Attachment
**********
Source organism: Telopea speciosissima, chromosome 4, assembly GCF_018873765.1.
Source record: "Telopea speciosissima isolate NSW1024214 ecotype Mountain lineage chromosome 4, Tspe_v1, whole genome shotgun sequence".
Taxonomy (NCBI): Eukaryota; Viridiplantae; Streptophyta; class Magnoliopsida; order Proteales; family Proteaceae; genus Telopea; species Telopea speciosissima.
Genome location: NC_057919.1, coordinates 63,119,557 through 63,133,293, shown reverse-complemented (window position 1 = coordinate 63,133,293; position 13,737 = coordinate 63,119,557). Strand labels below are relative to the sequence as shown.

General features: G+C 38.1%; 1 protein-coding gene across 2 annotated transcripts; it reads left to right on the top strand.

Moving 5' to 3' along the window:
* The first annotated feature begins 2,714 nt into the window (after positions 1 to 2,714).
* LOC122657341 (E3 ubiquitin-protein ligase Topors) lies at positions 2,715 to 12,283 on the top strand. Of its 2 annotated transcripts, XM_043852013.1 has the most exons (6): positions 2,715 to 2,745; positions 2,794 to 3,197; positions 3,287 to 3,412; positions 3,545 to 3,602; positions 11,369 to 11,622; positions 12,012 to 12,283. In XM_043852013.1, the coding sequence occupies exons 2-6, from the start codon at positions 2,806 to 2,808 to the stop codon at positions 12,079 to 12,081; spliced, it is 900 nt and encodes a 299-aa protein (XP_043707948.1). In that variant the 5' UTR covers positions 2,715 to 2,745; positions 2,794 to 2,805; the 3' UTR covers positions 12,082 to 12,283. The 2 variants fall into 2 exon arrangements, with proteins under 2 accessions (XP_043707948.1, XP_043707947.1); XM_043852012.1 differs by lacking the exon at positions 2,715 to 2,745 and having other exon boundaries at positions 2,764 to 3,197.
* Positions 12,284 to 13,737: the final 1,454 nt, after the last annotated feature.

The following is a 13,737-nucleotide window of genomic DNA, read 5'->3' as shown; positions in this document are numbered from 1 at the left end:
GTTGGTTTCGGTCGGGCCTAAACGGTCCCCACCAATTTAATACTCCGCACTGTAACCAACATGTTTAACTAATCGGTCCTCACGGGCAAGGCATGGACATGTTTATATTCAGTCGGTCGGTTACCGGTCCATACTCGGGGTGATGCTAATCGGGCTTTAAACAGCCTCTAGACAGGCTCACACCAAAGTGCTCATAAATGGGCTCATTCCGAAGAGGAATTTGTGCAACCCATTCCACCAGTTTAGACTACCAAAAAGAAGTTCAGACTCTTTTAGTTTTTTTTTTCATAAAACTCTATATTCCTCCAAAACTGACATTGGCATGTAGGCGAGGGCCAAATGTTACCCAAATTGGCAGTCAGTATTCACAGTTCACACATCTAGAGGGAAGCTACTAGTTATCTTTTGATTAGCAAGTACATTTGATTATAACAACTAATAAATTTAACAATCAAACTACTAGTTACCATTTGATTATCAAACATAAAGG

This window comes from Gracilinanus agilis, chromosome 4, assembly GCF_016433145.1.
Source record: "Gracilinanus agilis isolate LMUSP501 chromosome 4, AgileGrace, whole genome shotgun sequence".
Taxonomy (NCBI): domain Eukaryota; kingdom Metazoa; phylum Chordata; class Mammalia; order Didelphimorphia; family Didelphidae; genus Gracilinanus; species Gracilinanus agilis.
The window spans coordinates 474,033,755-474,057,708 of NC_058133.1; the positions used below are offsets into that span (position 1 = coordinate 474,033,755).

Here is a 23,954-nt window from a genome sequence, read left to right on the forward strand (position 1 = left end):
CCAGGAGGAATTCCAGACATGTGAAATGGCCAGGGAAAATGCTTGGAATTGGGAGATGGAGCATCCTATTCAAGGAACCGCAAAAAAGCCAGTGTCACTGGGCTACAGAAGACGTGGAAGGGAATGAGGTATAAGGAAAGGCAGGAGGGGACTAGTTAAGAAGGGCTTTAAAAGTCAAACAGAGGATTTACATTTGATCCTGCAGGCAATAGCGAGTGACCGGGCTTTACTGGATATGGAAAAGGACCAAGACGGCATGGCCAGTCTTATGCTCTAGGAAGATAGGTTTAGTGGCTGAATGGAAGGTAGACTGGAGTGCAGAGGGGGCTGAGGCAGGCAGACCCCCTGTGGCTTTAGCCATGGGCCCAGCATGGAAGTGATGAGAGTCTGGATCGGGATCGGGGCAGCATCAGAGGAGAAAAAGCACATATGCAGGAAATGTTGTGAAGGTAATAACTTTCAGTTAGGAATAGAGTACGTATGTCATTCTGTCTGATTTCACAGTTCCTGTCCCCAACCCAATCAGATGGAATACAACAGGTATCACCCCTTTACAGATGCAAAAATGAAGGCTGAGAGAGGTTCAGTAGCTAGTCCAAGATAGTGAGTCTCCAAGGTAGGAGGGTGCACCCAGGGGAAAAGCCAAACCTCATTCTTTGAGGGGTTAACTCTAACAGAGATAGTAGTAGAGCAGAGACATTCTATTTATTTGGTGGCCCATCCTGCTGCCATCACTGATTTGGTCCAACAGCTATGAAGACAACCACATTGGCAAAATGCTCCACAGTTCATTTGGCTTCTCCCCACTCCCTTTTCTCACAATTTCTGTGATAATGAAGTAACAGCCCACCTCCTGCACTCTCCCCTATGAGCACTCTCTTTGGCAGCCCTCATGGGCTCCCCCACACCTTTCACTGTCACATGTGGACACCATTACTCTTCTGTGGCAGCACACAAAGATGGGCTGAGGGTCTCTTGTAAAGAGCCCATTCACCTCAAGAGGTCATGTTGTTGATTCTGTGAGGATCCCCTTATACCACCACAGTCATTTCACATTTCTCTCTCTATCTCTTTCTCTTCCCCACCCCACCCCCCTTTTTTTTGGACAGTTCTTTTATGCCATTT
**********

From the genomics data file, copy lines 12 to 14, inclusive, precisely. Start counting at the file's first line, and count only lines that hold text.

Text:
This window comes from Gracilinanus agilis, chromosome 4, assembly GCF_016433145.1.
Source record: "Gracilinanus agilis isolate LMUSP501 chromosome 4, AgileGrace, whole genome shotgun sequence".
Taxonomy (NCBI): domain Eukaryota; kingdom Metazoa; phylum Chordata; class Mammalia; order Didelphimorphia; family Didelphidae; genus Gracilinanus; species Gracilinanus agilis.